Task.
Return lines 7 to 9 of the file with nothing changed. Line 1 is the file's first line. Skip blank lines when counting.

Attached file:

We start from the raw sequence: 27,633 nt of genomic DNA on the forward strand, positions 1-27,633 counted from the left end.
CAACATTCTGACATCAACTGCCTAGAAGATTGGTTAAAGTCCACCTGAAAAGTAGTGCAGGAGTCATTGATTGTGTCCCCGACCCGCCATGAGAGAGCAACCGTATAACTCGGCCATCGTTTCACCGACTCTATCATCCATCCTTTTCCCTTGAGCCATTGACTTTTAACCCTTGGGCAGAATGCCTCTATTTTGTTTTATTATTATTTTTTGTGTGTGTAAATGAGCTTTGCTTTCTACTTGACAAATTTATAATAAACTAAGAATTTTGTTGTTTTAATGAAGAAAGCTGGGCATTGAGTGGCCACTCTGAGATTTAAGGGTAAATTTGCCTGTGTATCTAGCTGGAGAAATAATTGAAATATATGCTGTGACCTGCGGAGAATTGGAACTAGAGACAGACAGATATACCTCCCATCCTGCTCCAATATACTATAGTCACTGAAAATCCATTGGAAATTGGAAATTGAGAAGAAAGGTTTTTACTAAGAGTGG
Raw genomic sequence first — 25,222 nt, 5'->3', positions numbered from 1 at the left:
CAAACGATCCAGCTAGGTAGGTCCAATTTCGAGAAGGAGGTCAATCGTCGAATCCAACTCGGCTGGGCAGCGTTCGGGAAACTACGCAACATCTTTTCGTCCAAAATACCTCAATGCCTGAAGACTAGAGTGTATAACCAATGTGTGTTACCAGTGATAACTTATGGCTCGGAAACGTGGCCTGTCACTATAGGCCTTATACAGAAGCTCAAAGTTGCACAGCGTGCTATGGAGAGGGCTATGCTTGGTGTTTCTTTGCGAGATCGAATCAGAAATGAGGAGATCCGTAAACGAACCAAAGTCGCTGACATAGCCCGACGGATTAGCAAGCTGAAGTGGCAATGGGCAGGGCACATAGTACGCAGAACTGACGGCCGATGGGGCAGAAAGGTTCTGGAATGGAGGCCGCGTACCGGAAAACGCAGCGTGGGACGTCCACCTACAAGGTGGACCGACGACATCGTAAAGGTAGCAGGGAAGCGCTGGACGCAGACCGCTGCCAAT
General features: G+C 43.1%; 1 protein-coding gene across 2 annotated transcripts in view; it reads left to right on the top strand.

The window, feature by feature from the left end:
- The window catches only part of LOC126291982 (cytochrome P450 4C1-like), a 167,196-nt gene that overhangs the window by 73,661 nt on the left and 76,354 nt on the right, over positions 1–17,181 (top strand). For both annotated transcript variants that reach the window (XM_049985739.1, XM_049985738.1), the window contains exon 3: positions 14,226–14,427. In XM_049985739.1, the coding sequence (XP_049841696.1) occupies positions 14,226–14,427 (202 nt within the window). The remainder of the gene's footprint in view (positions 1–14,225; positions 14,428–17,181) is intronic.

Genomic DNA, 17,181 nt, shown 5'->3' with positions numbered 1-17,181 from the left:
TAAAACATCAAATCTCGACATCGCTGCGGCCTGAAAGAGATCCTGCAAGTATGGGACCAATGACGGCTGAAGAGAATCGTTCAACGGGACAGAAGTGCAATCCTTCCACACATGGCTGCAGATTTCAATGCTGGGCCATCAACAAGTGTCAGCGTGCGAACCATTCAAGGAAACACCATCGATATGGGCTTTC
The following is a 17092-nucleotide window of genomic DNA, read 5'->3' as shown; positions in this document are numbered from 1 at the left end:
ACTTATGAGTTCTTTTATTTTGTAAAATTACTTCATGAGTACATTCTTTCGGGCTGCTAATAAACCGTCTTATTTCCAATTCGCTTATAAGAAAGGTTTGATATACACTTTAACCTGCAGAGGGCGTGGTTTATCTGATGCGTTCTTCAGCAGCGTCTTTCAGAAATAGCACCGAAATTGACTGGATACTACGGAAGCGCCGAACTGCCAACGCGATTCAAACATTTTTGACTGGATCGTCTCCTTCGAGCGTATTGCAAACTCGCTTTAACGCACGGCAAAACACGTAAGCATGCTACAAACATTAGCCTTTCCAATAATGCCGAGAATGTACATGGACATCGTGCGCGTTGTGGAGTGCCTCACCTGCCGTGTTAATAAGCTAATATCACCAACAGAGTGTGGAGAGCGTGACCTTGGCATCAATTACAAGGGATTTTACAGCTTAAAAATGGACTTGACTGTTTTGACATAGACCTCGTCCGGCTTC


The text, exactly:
- The window catches only part of LOC126291982 (cytochrome P450 4C1-like), a 167,196-nt gene that overhangs the window by 73,661 nt on the left and 76,354 nt on the right, over positions 1–17,181 (top strand). For both annotated transcript variants that reach the window (XM_049985739.1, XM_049985738.1), the window contains exon 3: positions 14,226–14,427. In XM_049985739.1, the coding sequence (XP_049841696.1) occupies positions 14,226–14,427 (202 nt within the window). The remainder of the gene's footprint in view (positions 1–14,225; positions 14,428–17,181) is intronic.

Genomic DNA, 17,181 nt, shown 5'->3' with positions numbered 1-17,181 from the left:
TAAAACATCAAATCTCGACATCGCTGCGGCCTGAAAGAGATCCTGCAAGTATGGGACCAATGACGGCTGAAGAGAATCGTTCAACGGGACAGAAGTGCAATCCTTCCACACATGGCTGCAGATTTCAATGCTGGGCCATCAACAAGTGTCAGCGTGCGAACCATTCAAGGAAACACCATCGATATGGGCTTTC